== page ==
change your expectations
The Remarks of John Barton
“Golf in America will face a crisis over water. There simply won’t be enough to go around for golf courses to continue to do what they have been doing.”
I have often heard water being called the “new oil” and that some even feel that more wars will be started over water than any other factor in the future. The use of water in semi-arid and arid conditions particularly in the south west of the United States is something that is incomprehensible in the long run. I agree with his assertion that golf may be forced to disappear in places like Las Vegas and Phoenix if those cities continue to rapidly expand while the source of water continues to deplete. Water will simply be too expensive – socially and economically – for golf to exist in the long, long term.
remember that kids play and they are at greater risk
“Can we be sure that the chemicals aren’t harmful?”
One of the great observations brought up in this article is how often that a product was approved by the EPA and then requiring banning after collected evidence proved that a product carried a harmful side effect. I did all the spraying of my parents apple orchard for quite a few years as a teenager and I know what instructions on the bags said and it was enough for me to don the space suit every time out. While we know that today’s chemicals carry a lower toxicity, it doesn’t necessarily mean that they are safe or more importantly fully understood yet.
His summary contains a wonderful paragraph that describes where we seem to be headed if this movement truly takes hold – and to be honest I like it.
"As water management becomes scarcer, as organic management practices increase, as environmentalism and environmental legislation start to bite more than they have, as the economy struggles, and as we come to appreciate the aesthetics of golf courses in all their many natural beautiful hues, the way the game looks will change. And the way it plays will change too, with firmer and faster turf demanding a return to shot-making, creativity, the bump and run.”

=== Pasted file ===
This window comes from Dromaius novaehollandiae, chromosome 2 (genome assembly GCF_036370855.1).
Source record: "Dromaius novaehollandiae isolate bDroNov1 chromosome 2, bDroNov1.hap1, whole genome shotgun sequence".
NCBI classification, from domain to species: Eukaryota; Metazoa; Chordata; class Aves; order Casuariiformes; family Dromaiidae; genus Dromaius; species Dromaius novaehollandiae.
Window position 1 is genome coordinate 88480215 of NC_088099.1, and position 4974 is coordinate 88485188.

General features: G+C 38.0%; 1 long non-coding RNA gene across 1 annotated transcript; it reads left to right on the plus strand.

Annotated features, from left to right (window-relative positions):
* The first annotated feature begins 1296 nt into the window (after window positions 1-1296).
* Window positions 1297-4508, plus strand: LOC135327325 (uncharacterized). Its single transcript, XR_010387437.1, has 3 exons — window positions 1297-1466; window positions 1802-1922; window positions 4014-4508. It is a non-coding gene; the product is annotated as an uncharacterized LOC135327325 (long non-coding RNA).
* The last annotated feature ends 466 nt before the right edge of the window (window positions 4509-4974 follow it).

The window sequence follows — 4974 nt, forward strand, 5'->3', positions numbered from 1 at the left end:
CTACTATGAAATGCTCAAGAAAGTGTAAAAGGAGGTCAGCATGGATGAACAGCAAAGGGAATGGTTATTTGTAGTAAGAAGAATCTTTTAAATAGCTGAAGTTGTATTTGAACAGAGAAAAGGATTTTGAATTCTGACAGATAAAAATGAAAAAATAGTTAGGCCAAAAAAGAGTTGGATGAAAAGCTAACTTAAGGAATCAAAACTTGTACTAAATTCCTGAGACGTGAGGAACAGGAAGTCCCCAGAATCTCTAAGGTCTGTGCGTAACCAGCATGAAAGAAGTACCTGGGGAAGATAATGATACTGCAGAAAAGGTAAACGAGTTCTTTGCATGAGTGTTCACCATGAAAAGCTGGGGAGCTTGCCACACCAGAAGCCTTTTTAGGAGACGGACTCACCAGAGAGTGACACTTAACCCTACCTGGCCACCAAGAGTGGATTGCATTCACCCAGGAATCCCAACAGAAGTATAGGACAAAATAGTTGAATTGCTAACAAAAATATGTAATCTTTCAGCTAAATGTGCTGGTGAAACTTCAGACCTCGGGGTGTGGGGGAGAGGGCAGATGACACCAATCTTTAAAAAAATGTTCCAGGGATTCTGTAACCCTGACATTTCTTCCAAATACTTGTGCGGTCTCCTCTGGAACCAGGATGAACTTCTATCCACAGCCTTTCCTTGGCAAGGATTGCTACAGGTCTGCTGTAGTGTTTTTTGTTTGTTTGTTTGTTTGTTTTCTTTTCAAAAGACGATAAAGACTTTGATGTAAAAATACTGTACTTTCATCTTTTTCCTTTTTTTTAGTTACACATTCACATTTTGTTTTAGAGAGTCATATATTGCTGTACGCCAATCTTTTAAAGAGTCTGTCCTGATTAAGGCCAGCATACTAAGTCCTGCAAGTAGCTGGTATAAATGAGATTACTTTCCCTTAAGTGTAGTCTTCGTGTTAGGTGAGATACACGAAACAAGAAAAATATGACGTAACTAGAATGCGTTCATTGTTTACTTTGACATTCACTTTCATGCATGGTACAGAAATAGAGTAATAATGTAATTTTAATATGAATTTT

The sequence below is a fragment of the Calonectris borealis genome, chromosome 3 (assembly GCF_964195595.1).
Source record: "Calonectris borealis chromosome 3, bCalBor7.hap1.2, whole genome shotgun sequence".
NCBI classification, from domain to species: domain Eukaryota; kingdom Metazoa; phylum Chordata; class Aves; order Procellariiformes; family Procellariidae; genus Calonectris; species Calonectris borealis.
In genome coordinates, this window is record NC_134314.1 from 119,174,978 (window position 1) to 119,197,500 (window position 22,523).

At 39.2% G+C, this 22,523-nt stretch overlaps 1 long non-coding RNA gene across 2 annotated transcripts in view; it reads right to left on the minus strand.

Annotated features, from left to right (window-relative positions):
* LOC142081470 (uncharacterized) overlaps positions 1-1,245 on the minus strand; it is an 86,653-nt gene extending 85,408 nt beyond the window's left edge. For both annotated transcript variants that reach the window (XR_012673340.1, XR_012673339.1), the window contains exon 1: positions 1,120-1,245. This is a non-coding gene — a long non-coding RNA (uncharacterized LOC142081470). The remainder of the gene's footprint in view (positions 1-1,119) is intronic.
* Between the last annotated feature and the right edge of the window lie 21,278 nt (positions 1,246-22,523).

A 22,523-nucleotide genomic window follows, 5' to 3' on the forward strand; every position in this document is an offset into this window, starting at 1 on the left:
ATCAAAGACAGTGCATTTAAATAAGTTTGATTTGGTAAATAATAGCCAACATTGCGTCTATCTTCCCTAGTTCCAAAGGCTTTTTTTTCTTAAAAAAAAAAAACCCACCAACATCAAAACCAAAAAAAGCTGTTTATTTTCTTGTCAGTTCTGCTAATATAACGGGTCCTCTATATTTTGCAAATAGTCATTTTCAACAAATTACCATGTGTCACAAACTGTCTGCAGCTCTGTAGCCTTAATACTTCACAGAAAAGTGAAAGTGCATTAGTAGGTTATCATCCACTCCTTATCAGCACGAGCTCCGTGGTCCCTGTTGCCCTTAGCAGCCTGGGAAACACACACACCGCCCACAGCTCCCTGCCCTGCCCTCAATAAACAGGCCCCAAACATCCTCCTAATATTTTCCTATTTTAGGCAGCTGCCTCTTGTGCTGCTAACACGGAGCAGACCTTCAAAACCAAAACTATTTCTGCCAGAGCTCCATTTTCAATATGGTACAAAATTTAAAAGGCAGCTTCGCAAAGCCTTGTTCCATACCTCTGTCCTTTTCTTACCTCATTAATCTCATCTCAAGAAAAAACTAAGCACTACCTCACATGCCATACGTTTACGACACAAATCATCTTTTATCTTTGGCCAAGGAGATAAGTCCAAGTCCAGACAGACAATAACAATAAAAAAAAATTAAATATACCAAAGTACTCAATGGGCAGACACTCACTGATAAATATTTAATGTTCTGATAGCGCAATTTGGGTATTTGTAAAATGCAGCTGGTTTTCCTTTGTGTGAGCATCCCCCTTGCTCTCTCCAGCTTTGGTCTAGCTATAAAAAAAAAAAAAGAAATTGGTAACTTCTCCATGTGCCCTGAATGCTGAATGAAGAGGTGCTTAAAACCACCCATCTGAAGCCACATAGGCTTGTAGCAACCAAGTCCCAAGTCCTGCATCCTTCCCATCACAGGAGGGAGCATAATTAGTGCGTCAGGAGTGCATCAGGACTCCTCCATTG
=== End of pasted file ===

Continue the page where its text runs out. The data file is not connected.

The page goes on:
If you remember my “Future of Golf In Canada” series – you will see that I also drew a similar conclusion after spending almost two months on this subject before writing for the week. The series is here: http://thecaddyshack.blogspot.com/2008/03/future-of-golf-course-architecture-in.html We will be eventually legislated down this road, we will need to change our expectations on what our courses look like and we end up with courses that play a little different than the typical American Parkland layout.
“A Call to Action – What You can Do?”
The sidebar touches on all the key points: get involved, support the golf superintendent through this change, make the personal decisions that have an impact like walking, change your mind about what good conditioning means, and make the changes at home to follow through at all levels of your life. Nothing earth shattering but a good list for someone who is new to this issue. I think the key factor here is if you believe in lower the clubs impact, you must also be vocal and supportive to the superintendent by changing people’s expectations. All the superintendents I know like the idea but fear losing their jobs because the expectations don’t change in the membership. If you want change – you must support them through what will be a very tough time.
“Golf Digest Changes its Views on Conditioning”
This simply talks about the fact that rankings have changed how the raters should rate the conditions of the course. The methodology has been changed to reflect the new approach promoted in this piece. I think the editors are noble – but I’m not as convinced that the rankers will have the same view. Most are single digit handicaps who got that way by caring a great deal about the score they shoot – a bad bounce or bad lie will effect what they think of a course – at least that has been my experience with them.
Could Seminole disappear?
This sidebar talks about how many coastal courses are at risk if the seas rise due to global warming. If someone has proof that the seas are in fact rising please send it through to me. I believe in the principle of reducing our impact hole-heartedly but I have yet to see a definitive proof of this phenomenon that is not based upon a model rather than measurements. If it is true, the notion of losing at least part of courses like Fishers Island, Seminole and the TPC at Sawgrass is depressing.
To Part 3